Greek govt heading for meltdown

(Agencies) – ATHENS: Greece’s government appeared headed for meltdown ahead of a confidence vote after Prime Minister George Papandreou called a referendum on the country’s EU debt deal.

The shock announcement sparked a call for early elections and a defection that left Mr Papandreou’s parliamentary majority on a knife edge, while shares plunged 6.92 per cent.

Adding to the chaos, Greece’s foreign minister cancelled meetings with three foreign ambassadors, while Finance Minister Evangelos Venizelos was hospitalised with an inflamed appendix.

Amid the political upheaval,Venizelos – a former party rival of Mr Papandreou – appeared to distance himself from the referendum bombshell on Tuesday when sources close to him said he was unaware of it.

The assertion was at odds with an impassioned speech  Venizelos gave in parliament on Monday in support of the move.
An emergency cabinet meeting was under way amid reports that even a ministerial walkout was possible as protests mounted against the government’s austerity policies.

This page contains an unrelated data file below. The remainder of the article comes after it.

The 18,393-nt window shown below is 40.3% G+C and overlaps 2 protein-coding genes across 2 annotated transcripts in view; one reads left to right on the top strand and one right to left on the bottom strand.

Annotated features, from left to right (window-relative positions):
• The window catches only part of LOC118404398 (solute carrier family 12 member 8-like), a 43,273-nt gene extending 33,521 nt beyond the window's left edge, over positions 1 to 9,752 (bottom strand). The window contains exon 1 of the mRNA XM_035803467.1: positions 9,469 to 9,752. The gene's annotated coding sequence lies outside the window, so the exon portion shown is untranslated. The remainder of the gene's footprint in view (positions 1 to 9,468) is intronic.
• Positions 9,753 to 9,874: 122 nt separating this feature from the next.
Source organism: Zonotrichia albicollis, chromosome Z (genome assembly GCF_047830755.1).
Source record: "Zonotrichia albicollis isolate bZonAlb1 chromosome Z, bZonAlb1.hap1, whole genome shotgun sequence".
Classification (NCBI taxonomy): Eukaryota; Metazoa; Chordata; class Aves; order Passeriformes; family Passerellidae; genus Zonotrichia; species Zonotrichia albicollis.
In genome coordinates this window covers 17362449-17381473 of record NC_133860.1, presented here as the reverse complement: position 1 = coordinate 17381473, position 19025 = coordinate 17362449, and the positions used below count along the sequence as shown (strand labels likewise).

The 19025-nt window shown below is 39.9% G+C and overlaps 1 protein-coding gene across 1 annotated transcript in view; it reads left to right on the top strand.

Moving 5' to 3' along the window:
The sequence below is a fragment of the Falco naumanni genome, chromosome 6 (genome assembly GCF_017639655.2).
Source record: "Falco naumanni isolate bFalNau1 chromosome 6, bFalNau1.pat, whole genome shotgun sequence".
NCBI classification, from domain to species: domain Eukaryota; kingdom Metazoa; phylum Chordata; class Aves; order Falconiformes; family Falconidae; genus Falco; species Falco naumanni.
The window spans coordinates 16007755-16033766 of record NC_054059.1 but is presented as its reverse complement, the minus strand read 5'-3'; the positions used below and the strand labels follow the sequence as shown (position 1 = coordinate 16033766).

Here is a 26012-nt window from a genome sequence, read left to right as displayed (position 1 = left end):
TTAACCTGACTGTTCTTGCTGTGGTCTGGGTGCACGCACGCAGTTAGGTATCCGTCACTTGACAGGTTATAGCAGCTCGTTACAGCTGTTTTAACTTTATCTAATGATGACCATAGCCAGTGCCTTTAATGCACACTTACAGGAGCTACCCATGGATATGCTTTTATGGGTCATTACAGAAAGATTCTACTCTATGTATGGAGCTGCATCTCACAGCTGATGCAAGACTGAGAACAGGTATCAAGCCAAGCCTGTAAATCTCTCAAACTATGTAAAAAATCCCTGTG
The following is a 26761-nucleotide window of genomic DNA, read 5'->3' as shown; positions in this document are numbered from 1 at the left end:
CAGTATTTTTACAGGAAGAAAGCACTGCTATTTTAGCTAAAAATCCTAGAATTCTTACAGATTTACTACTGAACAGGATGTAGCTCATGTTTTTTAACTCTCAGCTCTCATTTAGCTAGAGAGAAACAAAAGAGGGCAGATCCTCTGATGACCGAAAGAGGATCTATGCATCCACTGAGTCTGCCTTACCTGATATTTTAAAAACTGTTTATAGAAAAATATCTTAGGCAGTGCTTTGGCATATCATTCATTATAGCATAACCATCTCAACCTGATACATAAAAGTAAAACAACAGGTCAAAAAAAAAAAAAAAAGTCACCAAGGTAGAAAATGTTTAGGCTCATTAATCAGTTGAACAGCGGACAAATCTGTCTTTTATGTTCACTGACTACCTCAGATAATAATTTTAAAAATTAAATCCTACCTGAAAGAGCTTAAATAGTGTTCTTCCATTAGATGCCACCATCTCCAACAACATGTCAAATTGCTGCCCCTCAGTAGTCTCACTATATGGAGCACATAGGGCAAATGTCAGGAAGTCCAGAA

The semi-state Athens News Agency said  Venizelos made a flurry of phone calls to European and International Monetary Fund officials to brief them on developments.

Papandreou, fighting to keep the country’s troubled economic rescue on track, will travel to Cannes, France, on Wednesday where G20 leaders are holding a summit on Thursday and Friday.

He will attend a working dinner with host Nicolas Sarkozy of France, German Chancellor Angela Merkel, European council chief Herman Van Rompuy, EU commission chief Jose Manuel Barroso, eurozone head policymaker Jean-Claude Juncker, new ECB chief Mario Draghi and IMF managing director Christine Lagarde.

In a phone call with Ms Merkel on Tuesday, Papandreou insisted that the referendum would “strengthen” Greece in the eurozone and globally, his office said.

His call for a referendum was meant as a bid to secure approval of his disputed economic policies without early elections.

But the gambit backfired when a former deputy minister defected, reducing the ruling party’s majority in the 300-seat parliament to 152 deputies.

Papandreou had faced increasing dissent within his own party over the tougher austerity policy monitored by the EU and the IMF that has sparked general strikes and widespread protests, many of them violent.

Although the EU deal agreed last Thursday after marathon talks in Brussels included an agreement to write off 100 billion euros of debt owed by Greece, the Athens government still has to implement a painful package of austerity measures to get its hands on bailout funds.